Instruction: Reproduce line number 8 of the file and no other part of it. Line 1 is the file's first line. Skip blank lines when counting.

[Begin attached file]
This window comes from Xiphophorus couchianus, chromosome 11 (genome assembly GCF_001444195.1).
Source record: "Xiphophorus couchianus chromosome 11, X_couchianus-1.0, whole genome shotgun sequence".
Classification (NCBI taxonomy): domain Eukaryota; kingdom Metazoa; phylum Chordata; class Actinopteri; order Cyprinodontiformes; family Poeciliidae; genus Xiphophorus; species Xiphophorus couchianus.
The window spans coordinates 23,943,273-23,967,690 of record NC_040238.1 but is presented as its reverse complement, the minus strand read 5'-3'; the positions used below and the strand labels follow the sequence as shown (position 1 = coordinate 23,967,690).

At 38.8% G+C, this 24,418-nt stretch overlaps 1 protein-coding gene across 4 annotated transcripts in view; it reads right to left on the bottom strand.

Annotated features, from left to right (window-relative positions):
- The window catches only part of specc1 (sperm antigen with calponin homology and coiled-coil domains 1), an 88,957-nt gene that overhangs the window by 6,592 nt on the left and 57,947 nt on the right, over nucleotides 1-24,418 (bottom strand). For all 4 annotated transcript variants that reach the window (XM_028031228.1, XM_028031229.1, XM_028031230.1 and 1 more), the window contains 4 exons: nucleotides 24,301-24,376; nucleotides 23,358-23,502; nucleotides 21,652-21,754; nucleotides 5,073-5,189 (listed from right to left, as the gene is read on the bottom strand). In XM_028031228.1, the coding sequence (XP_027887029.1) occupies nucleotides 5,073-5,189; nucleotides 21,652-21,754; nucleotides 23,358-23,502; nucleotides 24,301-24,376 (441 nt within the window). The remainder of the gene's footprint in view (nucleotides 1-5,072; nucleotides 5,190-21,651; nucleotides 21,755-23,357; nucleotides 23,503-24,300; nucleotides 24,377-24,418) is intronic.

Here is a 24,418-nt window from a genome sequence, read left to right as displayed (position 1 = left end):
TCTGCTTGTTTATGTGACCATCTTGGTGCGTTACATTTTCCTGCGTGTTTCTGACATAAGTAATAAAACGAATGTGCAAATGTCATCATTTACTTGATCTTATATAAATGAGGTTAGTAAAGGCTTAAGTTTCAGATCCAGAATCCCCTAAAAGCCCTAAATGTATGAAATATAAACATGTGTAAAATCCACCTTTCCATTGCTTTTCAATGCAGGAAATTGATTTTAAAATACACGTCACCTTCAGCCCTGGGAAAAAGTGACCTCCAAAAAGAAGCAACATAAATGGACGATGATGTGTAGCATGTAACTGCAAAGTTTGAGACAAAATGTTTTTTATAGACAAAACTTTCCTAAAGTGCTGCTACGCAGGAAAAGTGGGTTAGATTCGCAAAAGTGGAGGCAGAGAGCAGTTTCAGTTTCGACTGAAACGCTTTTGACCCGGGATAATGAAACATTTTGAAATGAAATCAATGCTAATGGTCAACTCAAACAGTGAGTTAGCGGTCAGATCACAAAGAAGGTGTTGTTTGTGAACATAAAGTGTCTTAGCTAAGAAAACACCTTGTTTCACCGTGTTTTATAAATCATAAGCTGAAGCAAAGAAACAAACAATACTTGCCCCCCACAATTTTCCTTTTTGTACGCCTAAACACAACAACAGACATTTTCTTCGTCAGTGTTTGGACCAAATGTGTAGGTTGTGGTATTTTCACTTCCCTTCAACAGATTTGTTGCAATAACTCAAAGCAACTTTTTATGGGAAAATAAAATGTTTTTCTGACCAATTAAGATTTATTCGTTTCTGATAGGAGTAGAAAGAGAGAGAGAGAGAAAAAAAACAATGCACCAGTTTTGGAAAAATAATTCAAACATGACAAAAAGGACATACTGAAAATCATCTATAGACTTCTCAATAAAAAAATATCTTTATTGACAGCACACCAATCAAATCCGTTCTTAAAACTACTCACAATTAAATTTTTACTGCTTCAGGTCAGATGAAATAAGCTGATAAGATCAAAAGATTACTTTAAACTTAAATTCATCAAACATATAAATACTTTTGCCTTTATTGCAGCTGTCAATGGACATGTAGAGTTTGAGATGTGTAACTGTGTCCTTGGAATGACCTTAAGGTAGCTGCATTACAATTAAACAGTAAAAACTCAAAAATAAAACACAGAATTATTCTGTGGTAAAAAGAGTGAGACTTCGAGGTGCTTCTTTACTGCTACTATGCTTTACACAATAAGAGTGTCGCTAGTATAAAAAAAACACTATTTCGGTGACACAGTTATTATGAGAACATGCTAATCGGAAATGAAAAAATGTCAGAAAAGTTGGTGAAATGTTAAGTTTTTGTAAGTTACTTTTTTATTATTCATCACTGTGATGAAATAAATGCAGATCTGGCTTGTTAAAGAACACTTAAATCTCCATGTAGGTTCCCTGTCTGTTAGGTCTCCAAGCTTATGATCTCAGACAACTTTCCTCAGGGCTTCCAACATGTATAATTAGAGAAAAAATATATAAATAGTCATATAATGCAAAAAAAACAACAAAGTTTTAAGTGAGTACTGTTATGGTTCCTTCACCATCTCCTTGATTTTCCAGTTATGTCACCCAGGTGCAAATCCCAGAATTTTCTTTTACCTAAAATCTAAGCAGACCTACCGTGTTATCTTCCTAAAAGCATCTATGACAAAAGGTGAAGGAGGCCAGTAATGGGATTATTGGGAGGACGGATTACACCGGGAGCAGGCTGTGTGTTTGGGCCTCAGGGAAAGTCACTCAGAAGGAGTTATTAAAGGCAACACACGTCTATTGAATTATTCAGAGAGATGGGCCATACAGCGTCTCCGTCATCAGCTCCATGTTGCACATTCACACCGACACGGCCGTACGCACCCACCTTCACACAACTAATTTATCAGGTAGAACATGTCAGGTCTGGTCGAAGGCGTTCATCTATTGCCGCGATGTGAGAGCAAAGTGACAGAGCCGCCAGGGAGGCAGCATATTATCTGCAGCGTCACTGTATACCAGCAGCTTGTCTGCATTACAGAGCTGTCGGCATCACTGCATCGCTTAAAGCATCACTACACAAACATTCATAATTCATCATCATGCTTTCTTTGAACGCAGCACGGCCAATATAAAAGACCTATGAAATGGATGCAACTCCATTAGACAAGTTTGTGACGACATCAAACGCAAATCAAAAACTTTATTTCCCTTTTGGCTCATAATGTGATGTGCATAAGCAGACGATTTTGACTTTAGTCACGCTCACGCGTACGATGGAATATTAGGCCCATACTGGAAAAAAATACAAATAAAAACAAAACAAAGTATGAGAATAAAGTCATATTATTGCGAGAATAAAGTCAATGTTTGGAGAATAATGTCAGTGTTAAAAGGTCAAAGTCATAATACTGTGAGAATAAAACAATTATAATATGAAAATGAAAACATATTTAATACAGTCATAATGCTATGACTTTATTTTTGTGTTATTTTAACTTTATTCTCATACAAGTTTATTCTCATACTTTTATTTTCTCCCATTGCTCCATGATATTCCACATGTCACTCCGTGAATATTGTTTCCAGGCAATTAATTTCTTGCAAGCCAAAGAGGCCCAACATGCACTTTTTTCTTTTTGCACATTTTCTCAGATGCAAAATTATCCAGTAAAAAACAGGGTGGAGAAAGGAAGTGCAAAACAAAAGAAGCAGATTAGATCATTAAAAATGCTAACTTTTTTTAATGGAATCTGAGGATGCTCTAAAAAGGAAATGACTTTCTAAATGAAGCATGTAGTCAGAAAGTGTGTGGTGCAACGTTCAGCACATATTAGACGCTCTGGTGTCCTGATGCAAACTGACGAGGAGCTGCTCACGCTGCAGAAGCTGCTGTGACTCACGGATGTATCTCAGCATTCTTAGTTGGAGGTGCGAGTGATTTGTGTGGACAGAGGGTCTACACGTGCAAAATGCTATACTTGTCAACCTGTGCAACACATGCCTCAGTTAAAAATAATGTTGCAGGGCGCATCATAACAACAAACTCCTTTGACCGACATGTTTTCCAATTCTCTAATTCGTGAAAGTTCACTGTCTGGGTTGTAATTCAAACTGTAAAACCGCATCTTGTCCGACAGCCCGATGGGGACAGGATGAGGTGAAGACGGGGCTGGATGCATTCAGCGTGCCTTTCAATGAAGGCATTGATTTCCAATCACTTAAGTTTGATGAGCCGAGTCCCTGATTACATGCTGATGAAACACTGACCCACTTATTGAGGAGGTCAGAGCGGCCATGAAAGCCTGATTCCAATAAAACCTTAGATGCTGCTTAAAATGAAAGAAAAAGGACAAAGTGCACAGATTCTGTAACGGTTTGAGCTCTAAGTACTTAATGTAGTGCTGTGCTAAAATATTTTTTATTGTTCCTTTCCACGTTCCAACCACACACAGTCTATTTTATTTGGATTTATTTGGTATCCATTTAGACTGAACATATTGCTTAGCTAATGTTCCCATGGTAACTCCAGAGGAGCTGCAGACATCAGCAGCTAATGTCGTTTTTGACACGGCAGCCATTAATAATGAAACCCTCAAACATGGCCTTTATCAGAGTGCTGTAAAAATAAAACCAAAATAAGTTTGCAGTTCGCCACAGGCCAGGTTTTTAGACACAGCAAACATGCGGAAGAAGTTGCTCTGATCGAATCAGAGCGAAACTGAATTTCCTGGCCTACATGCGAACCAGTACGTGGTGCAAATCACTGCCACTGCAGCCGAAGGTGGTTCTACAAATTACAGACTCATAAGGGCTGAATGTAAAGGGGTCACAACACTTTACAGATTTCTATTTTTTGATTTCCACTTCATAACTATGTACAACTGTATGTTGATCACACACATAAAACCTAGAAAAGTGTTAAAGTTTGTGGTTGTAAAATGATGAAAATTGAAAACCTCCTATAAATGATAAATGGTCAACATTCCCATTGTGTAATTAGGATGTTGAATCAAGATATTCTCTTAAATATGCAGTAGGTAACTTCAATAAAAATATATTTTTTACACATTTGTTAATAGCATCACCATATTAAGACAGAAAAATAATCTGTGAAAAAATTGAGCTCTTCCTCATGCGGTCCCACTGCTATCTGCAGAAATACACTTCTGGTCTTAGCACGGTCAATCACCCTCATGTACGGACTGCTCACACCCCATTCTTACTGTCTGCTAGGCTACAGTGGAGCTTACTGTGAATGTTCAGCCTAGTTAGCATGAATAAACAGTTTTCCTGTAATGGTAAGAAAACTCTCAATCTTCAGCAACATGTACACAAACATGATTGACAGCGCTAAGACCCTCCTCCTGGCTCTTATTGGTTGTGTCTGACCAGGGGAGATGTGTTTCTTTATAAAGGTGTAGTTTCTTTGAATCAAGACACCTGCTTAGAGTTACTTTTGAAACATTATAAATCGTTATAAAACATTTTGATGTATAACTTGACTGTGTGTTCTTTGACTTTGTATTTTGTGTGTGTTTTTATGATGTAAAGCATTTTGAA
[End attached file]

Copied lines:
Here is a 24,418-nt window from a genome sequence, read left to right as displayed (position 1 = left end):